This week we waved goodbye to company director Jane, who scared the living daylights out of those walking along Brick Lane – which is no mean feat – and only managed to sell £10 worth of goods. Lord Sugar seemingly can forgive many things, but poor sales technique and returns are major failings.

Not that Jane seemed that bothered and she made it clear she would return to the hugely successful business she has built up with her husband with her head held high.

So another business owner departs to return to being the big fish in their own little pond – is there a trend developing here?

One final note – how odd does Gabrielle look when walking with the rest of the group across that bridge in the opening titles? With her head up, a purposeful-stride and arms behind her back she looks pretty daft.

Not that such things matter on a show where business acumen is all important, obviously.

Boys will be boys on The Apprentice

It was the lads’ turn to shine on The Apprentice last night and they didn’t disappoint.

Now, when I say “shine” I’m obviously referring to the fact it was their turn to grab the lion’s share of the spotlight and prove that this week they were slightly more crap than the opposing team.

Apprentice just about every respect

We had it all from Team Phoenix last night – the patronising simpleton (Adam), the weasel (Tom), the clueless loudmouth (Ricky), the freaky looking sales machine (Stephen) and the invisible man (Michael). Throw in the crap hair (Nick), the walking talking cliché (Azhar) and the lucky winner (Duane, who triumphed by leading the ladies team to a win) and the boys eclipsed their female opponents in just about every way.

Of course, the women were bound to win this particular task as it was all about creating food and kitchen-type stuff – at least, that’s probably what Adam was thinking. As it was he was actually quite worried that Katie would be leading his team of men, on the grounds that it was a highly complex task and…no, on the grounds that he’s a sexist idiot.

From the patronising hand on his team leader’s shoulder to his wildly misguided boasts in the boardroom, the only reasonable response to Adam’s performance in this task was: “Eh, is he having a laugh?”

Adam doesn’t deserve to be singled out, however, as Ricky was equally boorish, clueless and deserving of being booted off the programme.

But, as ever, Lord Sugar picked on the quiet one instead. Despite singling out Ricky as the major cause of his team’s failure to produce enough product, his little lordship decided Michael had failed to stand up and shout enough meaningless drivel to be taken seriously as a businessman – as is so often the case on The Apprentice. Although it should be pointed out that Michael was responsible for the classic “I’m better than unique” line in the run-up to this series.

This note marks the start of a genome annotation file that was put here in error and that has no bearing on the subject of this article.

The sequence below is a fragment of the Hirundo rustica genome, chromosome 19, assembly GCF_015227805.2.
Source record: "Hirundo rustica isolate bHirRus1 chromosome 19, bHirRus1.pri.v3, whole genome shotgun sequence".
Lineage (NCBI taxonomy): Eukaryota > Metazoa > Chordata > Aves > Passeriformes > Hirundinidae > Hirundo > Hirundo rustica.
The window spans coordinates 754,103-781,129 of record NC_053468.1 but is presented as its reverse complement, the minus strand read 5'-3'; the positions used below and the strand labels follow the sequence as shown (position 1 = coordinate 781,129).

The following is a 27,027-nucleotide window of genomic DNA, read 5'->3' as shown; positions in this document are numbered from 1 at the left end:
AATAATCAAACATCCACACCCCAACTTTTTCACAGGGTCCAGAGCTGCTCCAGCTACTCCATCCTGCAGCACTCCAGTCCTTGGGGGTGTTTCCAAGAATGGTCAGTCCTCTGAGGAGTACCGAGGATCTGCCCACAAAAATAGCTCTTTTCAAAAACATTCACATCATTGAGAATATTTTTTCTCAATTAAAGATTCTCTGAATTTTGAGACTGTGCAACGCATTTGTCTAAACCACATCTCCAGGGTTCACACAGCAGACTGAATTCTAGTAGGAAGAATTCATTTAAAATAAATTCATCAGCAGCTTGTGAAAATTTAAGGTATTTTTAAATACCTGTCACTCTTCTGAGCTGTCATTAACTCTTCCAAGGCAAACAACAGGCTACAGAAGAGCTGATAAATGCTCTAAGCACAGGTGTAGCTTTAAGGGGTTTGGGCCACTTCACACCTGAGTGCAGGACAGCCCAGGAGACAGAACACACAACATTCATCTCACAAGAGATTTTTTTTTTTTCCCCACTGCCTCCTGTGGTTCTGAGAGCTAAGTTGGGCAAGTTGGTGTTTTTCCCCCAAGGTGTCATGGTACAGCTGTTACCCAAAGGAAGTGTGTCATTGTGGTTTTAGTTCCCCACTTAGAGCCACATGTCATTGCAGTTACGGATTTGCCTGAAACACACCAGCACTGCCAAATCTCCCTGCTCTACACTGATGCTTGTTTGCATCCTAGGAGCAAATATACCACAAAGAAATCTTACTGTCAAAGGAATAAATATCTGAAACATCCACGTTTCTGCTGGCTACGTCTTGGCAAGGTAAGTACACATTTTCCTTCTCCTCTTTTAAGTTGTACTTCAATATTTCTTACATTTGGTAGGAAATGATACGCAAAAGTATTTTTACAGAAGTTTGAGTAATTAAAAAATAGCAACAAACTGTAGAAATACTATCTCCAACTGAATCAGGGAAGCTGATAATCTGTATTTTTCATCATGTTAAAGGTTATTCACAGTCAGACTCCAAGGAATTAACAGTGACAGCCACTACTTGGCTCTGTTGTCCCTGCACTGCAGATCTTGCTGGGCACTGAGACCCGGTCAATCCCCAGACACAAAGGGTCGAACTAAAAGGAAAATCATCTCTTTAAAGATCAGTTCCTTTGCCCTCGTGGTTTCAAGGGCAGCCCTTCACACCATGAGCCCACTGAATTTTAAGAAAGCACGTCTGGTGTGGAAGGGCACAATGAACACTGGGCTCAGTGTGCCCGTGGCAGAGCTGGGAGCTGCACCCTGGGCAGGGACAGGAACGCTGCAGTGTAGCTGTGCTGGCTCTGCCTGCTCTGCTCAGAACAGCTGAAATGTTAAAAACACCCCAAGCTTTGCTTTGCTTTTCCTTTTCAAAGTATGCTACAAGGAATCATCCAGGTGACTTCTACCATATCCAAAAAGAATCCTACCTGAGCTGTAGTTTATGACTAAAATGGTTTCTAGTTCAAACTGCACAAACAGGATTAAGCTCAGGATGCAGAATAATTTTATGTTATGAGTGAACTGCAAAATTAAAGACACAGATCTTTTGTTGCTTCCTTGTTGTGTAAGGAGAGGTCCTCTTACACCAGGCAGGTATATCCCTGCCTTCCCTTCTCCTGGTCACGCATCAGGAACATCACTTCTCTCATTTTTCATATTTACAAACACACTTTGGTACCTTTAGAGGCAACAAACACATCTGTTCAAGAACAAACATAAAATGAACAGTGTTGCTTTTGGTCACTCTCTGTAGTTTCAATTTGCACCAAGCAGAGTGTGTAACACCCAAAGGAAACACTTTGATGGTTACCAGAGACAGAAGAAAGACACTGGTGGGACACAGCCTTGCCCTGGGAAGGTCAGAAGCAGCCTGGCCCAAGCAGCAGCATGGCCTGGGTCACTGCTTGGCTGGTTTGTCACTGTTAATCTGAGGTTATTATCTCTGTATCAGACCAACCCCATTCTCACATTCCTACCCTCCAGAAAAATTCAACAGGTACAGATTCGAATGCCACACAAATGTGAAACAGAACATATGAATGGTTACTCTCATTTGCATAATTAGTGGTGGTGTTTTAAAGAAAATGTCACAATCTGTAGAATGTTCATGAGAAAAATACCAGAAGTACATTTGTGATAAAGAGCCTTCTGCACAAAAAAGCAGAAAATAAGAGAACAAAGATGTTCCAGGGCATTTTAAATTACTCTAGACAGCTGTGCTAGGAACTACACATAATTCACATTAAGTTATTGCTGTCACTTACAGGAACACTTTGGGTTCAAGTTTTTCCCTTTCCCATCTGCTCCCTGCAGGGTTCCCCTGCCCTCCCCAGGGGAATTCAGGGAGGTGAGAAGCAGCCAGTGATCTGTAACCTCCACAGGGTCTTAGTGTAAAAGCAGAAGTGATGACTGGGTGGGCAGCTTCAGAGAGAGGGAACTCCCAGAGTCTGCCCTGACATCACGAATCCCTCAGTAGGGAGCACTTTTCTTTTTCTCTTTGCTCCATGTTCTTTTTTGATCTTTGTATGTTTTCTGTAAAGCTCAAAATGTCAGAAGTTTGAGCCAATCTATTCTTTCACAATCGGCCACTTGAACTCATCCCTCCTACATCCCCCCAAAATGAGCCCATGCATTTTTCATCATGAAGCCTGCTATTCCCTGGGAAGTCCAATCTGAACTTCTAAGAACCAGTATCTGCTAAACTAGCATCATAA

So Ricky escaped, as did Adam and Katie, and Michael probably got off lightly and can go back to running his own successful business without having to deal with the rest of the numpties any longer.

Some conjermants

But neither team really excelled in last night’s task to create a new type of conjermant.

To be honest what they produced looked more like condiments to me, but Lord Sugar kept mentioning conjermants and as he’s the boss we’ll just agree with him.

The boys went for a foul looking sauce destined for the mass market until Ricky cocked up production so it became a niche product instead. The girls went for an odd-sounding chutney that was, by general consensus of those who tasted both, slightly less appalling than the boys’ sauce.

And despite a terrible name (inFusion), failing to get a sample sorted in time for the hapless team dispatched to sell to the trade on day one, a fair amount of pointless bickering and thanks to a large helping of luck over judgement, the ladies won and proved that for this week at least they weren’t as crap as the boys.

One thing that is starting to annoy me about The Apprentice is the length of time now devoted to the shouty and irritating boardroom battles.

Like so many other programmes, The Apprentice now favours carefully engineered conflict and it is starting to get too familiar and boring.

Surely the real comedy gold still lies in watching these candidates play at being proper businessmen and women and failing miserably in each and every task?

I’d rather watch a few more minutes of footage explaining just why the winning team is slightly less crap than the other lot rather than the same old shouting contests we now get served up in the boardroom.

A drop in the ocean to save ye olde city

I am old enough to remember when £100,000 seemed like a lot of money.

These days it is just about enough to pay the weekly wages of a Premiership footballer.

But is it enough to kick-start a retail revival in places like Lichfield?

The £100,000 coming Lichfield’s way is the result of the Government’s response to the Portas Review of our ailing High Streets. Lichfield was one of the shopping destinations chosen to receive a share of the investment fund with the focus on bringing empty shops back to life.